Weighted Scoring Model in Product Management: A Guide

Weighted Scoring Model in Product Management: A Guide cover

Wondering what the weighted scoring model is?

If so, we’ve got you covered. The articles:

  • Defines the weighted scoring model
  • Discusses its advantages and disadvantages
  • Shows how product and project managers can create their own model
  • Explains how to follow up on the results

Let’s get right into it!


  • The weighted scoring model is a prioritization technique that involves team members assigning a numerical value to product initiatives based on predefined criteria.
  • Product teams use the model to evaluate ideas, prioritize features, select tools, assess risks, or allocate resources, to name just a few.
  • In contrast to unweighted scoring, not all criteria are equally important. This is reflected in the weighting values. For example, one criterion can be worth 0.6 while another is only 0.4 of the total.
  • Weighted scoring allows a more nuanced and objective prioritization, and it fosters transparency and team alignment.
  • However, the scoring and weighting are still subject to bias, and the process doesn’t always reflect customer needs.
  • Start creating your weighted scoring model by listing all the options to evaluate.
  • Next, define the relevant criteria. These could come from your organization or you can use a ready framework like RICE or ICE.
  • Next, group criteria into positive and negative ones and assign weighting value to each of them. All the values for each category should total 1 (e.g., 0.2+0.6+0.2=1).
  • In the next step, score options according to the criteria and calculate the weighted score for each of them by multiplying the score by the weighting value (e.g. 0.2 x 10 = 2).
  • After that, calculate the overall score for each feature. The exact formula depends on the criteria, but generally, you divide the positive criteria scores by the negative criteria scores.
  • Finally, compare the scores and choose the features to include in the roadmap. Before you do so, however, validate them through user interviews, surveys, fake door tests, or prototype experiments.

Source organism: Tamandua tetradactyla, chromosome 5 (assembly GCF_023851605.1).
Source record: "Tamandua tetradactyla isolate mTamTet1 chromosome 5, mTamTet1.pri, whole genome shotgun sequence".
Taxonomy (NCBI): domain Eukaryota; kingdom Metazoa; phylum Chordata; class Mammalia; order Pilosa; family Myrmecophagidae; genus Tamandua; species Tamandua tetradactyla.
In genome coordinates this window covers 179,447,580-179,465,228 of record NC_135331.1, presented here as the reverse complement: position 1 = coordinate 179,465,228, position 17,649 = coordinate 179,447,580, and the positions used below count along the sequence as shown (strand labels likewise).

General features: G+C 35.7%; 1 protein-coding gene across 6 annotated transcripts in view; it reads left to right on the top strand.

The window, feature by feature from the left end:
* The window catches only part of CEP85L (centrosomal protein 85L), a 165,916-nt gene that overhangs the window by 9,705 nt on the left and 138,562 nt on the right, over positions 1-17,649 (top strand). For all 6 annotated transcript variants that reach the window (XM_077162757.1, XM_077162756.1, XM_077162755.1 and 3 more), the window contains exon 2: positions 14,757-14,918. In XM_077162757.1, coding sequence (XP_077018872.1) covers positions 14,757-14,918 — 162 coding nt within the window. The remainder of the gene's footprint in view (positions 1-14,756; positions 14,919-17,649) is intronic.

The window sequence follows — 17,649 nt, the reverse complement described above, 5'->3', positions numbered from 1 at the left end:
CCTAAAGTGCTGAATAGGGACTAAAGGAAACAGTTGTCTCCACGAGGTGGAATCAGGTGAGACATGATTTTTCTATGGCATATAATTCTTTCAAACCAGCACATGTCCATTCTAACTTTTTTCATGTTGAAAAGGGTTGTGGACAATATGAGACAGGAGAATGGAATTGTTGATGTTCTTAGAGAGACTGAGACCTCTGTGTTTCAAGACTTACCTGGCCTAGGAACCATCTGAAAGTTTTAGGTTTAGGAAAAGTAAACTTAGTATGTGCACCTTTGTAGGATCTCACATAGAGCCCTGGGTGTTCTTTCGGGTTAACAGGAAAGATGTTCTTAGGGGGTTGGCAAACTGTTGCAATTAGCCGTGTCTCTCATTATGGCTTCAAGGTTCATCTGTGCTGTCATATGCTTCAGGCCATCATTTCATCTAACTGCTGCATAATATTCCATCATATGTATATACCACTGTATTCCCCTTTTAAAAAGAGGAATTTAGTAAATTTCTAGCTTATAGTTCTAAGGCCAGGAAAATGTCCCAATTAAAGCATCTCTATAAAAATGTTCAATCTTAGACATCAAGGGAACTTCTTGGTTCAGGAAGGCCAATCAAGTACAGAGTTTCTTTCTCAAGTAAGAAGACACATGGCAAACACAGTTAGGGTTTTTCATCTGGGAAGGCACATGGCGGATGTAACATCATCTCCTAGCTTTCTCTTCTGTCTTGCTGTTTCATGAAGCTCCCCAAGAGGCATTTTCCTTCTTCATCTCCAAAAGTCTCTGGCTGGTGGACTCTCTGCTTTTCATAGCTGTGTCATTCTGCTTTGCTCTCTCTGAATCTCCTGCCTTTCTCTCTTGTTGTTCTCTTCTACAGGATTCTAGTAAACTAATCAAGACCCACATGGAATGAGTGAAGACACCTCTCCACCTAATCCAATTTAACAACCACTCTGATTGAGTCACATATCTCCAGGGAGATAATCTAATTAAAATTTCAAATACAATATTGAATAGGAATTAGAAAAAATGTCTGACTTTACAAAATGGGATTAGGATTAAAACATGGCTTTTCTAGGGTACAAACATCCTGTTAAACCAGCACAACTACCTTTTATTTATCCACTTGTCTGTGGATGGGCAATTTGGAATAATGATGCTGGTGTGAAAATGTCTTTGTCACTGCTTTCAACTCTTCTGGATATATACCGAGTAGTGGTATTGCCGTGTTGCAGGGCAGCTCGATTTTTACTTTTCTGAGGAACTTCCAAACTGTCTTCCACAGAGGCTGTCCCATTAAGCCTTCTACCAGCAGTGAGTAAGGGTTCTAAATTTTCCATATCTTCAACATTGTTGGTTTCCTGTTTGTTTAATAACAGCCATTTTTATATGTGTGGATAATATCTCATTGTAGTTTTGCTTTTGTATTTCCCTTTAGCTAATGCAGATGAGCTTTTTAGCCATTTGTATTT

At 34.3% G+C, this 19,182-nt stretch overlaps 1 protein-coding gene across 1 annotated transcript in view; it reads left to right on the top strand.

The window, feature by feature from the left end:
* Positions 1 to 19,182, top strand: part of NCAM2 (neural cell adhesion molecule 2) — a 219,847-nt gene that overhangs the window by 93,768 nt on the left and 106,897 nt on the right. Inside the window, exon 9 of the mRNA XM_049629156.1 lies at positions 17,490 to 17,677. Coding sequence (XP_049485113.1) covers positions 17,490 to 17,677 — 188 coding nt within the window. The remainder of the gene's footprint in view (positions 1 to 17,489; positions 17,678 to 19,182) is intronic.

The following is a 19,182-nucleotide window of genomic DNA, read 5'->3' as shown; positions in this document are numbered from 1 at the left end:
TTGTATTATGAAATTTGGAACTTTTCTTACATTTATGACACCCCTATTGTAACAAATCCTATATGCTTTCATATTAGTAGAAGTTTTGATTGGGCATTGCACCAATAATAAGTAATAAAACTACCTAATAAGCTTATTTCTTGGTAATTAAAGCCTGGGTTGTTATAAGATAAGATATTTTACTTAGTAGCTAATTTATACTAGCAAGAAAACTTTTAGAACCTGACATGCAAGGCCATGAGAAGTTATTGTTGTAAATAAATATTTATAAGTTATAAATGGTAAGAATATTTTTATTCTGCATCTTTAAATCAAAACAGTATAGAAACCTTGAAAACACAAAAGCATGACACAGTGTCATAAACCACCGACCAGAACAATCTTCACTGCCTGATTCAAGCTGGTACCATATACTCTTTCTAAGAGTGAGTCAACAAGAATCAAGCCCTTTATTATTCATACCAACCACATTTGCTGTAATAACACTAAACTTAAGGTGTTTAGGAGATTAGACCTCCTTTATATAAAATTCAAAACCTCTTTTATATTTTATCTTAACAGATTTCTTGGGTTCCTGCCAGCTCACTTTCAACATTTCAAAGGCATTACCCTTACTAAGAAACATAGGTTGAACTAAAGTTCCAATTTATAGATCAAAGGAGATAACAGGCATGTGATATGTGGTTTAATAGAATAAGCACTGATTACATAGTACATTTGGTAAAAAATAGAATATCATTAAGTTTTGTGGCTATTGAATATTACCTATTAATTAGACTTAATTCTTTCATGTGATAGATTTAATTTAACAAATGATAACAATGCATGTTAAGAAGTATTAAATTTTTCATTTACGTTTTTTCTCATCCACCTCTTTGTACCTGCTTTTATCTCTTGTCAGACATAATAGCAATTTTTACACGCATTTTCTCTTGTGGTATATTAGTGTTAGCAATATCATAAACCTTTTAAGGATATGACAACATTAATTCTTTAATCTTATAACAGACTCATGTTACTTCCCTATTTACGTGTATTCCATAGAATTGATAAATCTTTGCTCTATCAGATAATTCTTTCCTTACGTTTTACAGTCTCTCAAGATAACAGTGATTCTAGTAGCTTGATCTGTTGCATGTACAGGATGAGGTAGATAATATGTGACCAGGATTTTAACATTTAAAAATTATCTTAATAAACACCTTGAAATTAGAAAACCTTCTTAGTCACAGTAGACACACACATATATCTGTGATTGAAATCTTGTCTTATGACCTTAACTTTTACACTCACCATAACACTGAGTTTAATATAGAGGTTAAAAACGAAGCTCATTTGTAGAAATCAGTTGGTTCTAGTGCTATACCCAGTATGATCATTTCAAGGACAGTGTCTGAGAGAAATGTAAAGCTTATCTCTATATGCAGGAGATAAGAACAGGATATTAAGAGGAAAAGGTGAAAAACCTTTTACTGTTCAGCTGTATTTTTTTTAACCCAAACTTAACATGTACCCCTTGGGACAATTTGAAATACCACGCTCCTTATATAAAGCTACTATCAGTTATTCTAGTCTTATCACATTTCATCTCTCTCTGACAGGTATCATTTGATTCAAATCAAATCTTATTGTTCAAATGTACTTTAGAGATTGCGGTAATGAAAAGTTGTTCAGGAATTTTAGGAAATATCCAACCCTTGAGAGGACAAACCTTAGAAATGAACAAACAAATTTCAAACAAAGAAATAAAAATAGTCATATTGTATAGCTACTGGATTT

• Userpilot is a product growth platform that enables teams to collect feature requests, run surveys, and carry out experiments. Book the demo to find out more!

What is the weighted scoring model?

A weighted scoring model is a technique that enables product and project managers to make informed and objective prioritization decisions.

It’s based on the multiple-criteria decision-making mathematical model, and it involves assigning numerical values to features and initiatives based on predefined criteria, like value and effort.

We talk about weighted scoring when each of the criteria has a different value.

For example, in a cost-benefit analysis, an organization may consider the cost of development to be twice as important as the cost of its implementation. In this case, the first will be worth 0.66 while the latter – 0.33.

What is the difference between the unweighted and weighted scoring framework?

In both weighted and unweighted scoring models, teams assign values according to each of the criteria.

However, in the unweighted frameworks, each of the benefit and cost categories is worth the same. In the weighted scoring model, some of the categories are more important than others – they get more weight.

Let’s go back to the example above.

In the weighted model, we have a 66/33 ratio between the development cost and the implementation cost. In an unweighted model, these two would be equally important, so the ratio would be 1/1.

When to use the weighted scoring method in product and project management?

Product and project managers use the weighted scoring model to make important decisions.

This could be: